You can start teaching children the basics of first aid from the age of around four, but you should probably wait a bit longer before putting them on a professionally taught first-aid course. “To attend a full certified course, we recommend the child be a minimum age of 12 as we find at this age children are competently able to perform skills such as chest compressions and CPR,” says Rebecca Smith, managing partner of Safe Hands UAE, which runs first-aid courses for mums, dads and nannies. “The amount of strength and force required to perform this skill effectively is considerable and children may struggle for certification purposes before this age.”
Rebecca says that at the age of around 6 or 7 children should be able to remember and follow instructions well. “You can teach the five-step DRABC process as a base, keep it on the fridge along with the emergency numbers to call. As minor emergencies happen in the home remind them of the steps that can be taken and where they can find the emergency numbers.”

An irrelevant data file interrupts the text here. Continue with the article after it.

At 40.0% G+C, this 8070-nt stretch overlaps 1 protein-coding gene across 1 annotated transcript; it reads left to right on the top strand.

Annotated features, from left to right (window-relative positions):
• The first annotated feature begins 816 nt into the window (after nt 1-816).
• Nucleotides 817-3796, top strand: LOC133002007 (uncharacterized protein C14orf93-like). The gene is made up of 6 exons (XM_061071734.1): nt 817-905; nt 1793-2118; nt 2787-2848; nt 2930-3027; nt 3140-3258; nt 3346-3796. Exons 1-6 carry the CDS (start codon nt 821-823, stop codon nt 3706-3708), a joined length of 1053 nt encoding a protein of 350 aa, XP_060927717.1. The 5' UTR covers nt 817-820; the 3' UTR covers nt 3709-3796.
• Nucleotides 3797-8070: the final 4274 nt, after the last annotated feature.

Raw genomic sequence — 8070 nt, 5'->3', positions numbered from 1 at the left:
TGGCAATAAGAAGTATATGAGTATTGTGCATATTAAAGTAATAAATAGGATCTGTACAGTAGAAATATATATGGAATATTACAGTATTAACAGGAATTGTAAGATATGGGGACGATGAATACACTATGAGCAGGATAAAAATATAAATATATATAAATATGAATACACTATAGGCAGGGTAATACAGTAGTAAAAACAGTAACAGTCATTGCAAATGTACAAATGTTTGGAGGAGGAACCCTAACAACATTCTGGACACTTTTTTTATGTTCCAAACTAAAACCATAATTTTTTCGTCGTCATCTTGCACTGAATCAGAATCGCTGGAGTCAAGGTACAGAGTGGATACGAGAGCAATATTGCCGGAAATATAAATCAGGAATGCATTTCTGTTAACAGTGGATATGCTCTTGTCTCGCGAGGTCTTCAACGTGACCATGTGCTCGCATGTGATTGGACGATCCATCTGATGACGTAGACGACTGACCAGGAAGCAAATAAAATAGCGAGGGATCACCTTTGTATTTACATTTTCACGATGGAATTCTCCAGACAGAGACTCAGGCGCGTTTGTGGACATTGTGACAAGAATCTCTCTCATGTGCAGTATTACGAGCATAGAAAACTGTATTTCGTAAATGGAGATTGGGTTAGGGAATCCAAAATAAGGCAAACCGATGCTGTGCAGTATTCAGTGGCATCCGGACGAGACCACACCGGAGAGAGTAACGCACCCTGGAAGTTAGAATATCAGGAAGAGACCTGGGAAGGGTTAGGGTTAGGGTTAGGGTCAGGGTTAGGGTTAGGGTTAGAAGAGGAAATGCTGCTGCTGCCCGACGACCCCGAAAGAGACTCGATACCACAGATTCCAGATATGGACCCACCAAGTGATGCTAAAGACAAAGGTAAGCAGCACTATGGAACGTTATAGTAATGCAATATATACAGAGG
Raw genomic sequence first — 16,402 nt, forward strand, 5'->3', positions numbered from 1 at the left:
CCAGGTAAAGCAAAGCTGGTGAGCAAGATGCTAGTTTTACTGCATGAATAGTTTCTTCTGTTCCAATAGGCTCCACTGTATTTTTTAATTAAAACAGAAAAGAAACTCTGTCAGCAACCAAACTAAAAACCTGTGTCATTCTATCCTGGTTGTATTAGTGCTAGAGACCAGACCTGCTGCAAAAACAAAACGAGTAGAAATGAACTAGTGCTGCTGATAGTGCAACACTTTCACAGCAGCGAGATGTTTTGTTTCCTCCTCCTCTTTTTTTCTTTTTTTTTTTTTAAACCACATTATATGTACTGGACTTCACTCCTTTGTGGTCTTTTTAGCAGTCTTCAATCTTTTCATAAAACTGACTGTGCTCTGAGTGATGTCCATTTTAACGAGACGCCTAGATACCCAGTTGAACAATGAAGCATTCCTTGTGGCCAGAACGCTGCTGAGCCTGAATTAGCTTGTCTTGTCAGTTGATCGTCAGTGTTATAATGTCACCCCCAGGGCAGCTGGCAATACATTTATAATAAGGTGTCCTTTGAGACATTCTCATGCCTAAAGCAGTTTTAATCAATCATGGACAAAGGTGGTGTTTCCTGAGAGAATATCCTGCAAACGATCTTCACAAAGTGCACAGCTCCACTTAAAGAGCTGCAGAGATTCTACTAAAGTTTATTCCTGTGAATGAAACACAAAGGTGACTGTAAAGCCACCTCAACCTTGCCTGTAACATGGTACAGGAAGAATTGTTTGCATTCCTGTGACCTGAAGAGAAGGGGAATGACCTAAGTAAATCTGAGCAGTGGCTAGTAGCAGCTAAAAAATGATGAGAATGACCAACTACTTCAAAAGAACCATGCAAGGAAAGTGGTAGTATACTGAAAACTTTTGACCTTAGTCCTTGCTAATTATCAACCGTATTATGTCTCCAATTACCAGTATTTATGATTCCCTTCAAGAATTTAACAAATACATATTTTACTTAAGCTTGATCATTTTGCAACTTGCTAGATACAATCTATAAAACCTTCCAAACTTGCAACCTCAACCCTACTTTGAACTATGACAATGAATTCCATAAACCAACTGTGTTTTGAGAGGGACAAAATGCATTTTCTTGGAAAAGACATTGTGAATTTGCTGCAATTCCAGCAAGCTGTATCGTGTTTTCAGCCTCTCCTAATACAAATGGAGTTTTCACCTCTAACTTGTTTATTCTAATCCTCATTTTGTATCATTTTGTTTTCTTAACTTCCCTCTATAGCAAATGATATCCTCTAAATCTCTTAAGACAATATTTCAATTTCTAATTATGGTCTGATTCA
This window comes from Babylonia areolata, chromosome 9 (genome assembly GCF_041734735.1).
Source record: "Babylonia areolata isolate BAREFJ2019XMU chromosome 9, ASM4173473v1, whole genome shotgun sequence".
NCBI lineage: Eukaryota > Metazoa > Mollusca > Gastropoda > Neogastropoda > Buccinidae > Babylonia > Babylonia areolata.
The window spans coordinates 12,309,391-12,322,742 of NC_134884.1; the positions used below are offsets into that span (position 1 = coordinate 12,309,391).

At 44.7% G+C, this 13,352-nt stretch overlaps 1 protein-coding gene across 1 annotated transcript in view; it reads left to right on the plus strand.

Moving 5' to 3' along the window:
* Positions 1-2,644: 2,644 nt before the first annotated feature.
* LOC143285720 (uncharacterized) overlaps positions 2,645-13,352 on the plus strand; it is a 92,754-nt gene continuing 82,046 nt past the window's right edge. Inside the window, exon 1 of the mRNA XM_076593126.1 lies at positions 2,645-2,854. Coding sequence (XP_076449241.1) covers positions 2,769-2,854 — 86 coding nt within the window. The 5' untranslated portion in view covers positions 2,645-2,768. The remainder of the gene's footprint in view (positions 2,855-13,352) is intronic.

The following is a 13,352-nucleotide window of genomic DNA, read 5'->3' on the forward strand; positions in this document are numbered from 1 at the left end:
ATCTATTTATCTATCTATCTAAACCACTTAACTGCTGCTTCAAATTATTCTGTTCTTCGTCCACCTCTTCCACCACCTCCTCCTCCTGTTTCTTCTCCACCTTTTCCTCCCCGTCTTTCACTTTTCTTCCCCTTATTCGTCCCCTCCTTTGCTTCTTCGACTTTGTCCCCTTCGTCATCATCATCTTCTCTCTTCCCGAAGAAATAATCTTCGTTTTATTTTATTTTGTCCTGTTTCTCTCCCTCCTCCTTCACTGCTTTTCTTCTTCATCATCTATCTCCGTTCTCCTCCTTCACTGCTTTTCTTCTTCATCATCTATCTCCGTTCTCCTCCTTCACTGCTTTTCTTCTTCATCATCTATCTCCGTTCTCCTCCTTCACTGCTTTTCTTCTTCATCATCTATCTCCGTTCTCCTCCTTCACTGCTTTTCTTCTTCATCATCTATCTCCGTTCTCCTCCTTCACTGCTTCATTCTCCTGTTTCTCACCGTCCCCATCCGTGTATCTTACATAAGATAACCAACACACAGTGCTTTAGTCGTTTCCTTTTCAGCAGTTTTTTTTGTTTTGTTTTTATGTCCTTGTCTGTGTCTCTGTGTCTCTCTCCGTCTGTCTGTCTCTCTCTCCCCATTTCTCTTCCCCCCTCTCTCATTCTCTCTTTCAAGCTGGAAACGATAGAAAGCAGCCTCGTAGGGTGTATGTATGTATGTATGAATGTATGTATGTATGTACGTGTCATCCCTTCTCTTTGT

“We encourage all parents to attend a first aid course to ensure they themselves are responding to emergencies in the correct way,” adds Rebecca.
“First aid scenarios can be panicking so always teach your little one to take a big, deep breath initially and try to stay calm.
“You can run telephone drills as a game with your child so that they know the numbers that should be dialled, what they have to say and learn how to react to the “operators” instructions.
“As near accidents occur, educating your children on what best to do to prevent certain dangerous situations e.g not touching the stove top, not running with sharp objects, chewing your food.
“When smaller accidents do occur, for example a cut, explain the steps that you taking and how to treat it (applying firm, continuous pressure) and why you are doing it (we need to stop the bleeding).”